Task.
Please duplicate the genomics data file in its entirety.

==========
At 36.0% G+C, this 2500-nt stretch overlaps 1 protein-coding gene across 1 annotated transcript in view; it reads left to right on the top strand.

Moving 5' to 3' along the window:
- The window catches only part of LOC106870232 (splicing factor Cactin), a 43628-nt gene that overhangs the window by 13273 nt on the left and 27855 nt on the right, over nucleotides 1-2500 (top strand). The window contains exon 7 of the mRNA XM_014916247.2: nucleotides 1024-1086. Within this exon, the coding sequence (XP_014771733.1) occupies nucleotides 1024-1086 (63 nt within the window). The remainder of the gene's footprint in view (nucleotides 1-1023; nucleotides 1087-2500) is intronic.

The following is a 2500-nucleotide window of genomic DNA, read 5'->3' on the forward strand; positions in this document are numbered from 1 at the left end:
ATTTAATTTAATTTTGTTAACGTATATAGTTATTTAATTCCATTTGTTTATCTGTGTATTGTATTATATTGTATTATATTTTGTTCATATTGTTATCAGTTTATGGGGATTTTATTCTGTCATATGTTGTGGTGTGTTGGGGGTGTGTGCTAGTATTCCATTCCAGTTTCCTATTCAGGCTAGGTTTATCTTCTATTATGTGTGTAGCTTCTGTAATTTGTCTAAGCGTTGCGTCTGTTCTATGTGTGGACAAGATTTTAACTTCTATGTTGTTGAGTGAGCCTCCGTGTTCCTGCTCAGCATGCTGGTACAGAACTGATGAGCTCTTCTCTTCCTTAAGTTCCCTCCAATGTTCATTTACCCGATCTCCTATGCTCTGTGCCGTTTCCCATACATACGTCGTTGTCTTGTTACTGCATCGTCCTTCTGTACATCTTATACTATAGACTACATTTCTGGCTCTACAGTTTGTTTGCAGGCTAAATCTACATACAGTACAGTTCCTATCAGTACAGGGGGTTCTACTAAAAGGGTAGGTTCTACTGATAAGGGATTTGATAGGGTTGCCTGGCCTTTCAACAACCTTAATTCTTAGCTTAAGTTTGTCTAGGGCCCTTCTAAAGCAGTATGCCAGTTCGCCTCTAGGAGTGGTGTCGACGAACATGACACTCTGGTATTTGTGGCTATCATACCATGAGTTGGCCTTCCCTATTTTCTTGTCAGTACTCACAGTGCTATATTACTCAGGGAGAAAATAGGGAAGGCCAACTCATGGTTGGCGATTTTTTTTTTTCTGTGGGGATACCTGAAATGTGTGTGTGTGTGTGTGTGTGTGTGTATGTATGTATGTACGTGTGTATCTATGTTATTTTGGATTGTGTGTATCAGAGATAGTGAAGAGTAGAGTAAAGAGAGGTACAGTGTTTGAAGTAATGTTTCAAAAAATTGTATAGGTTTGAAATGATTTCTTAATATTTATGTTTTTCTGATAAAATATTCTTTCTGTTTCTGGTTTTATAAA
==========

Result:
At 36.0% G+C, this 2500-nt stretch overlaps 1 protein-coding gene across 1 annotated transcript in view; it reads left to right on the top strand.

Moving 5' to 3' along the window:
- The window catches only part of LOC106870232 (splicing factor Cactin), a 43628-nt gene that overhangs the window by 13273 nt on the left and 27855 nt on the right, over nucleotides 1-2500 (top strand). The window contains exon 7 of the mRNA XM_014916247.2: nucleotides 1024-1086. Within this exon, the coding sequence (XP_014771733.1) occupies nucleotides 1024-1086 (63 nt within the window). The remainder of the gene's footprint in view (nucleotides 1-1023; nucleotides 1087-2500) is intronic.

The following is a 2500-nucleotide window of genomic DNA, read 5'->3' on the forward strand; positions in this document are numbered from 1 at the left end:
ATTTAATTTAATTTTGTTAACGTATATAGTTATTTAATTCCATTTGTTTATCTGTGTATTGTATTATATTGTATTATATTTTGTTCATATTGTTATCAGTTTATGGGGATTTTATTCTGTCATATGTTGTGGTGTGTTGGGGGTGTGTGCTAGTATTCCATTCCAGTTTCCTATTCAGGCTAGGTTTATCTTCTATTATGTGTGTAGCTTCTGTAATTTGTCTAAGCGTTGCGTCTGTTCTATGTGTGGACAAGATTTTAACTTCTATGTTGTTGAGTGAGCCTCCGTGTTCCTGCTCAGCATGCTGGTACAGAACTGATGAGCTCTTCTCTTCCTTAAGTTCCCTCCAATGTTCATTTACCCGATCTCCTATGCTCTGTGCCGTTTCCCATACATACGTCGTTGTCTTGTTACTGCATCGTCCTTCTGTACATCTTATACTATAGACTACATTTCTGGCTCTACAGTTTGTTTGCAGGCTAAATCTACATACAGTACAGTTCCTATCAGTACAGGGGGTTCTACTAAAAGGGTAGGTTCTACTGATAAGGGATTTGATAGGGTTGCCTGGCCTTTCAACAACCTTAATTCTTAGCTTAAGTTTGTCTAGGGCCCTTCTAAAGCAGTATGCCAGTTCGCCTCTAGGAGTGGTGTCGACGAACATGACACTCTGGTATTTGTGGCTATCATACCATGAGTTGGCCTTCCCTATTTTCTTGTCAGTACTCACAGTGCTATATTACTCAGGGAGAAAATAGGGAAGGCCAACTCATGGTTGGCGATTTTTTTTTTTCTGTGGGGATACCTGAAATGTGTGTGTGTGTGTGTGTGTGTGTGTATGTATGTATGTACGTGTGTATCTATGTTATTTTGGATTGTGTGTATCAGAGATAGTGAAGAGTAGAGTAAAGAGAGGTACAGTGTTTGAAGTAATGTTTCAAAAAATTGTATAGGTTTGAAATGATTTCTTAATATTTATGTTTTTCTGATAAAATATTCTTTCTGTTTCTGGTTTTATAAA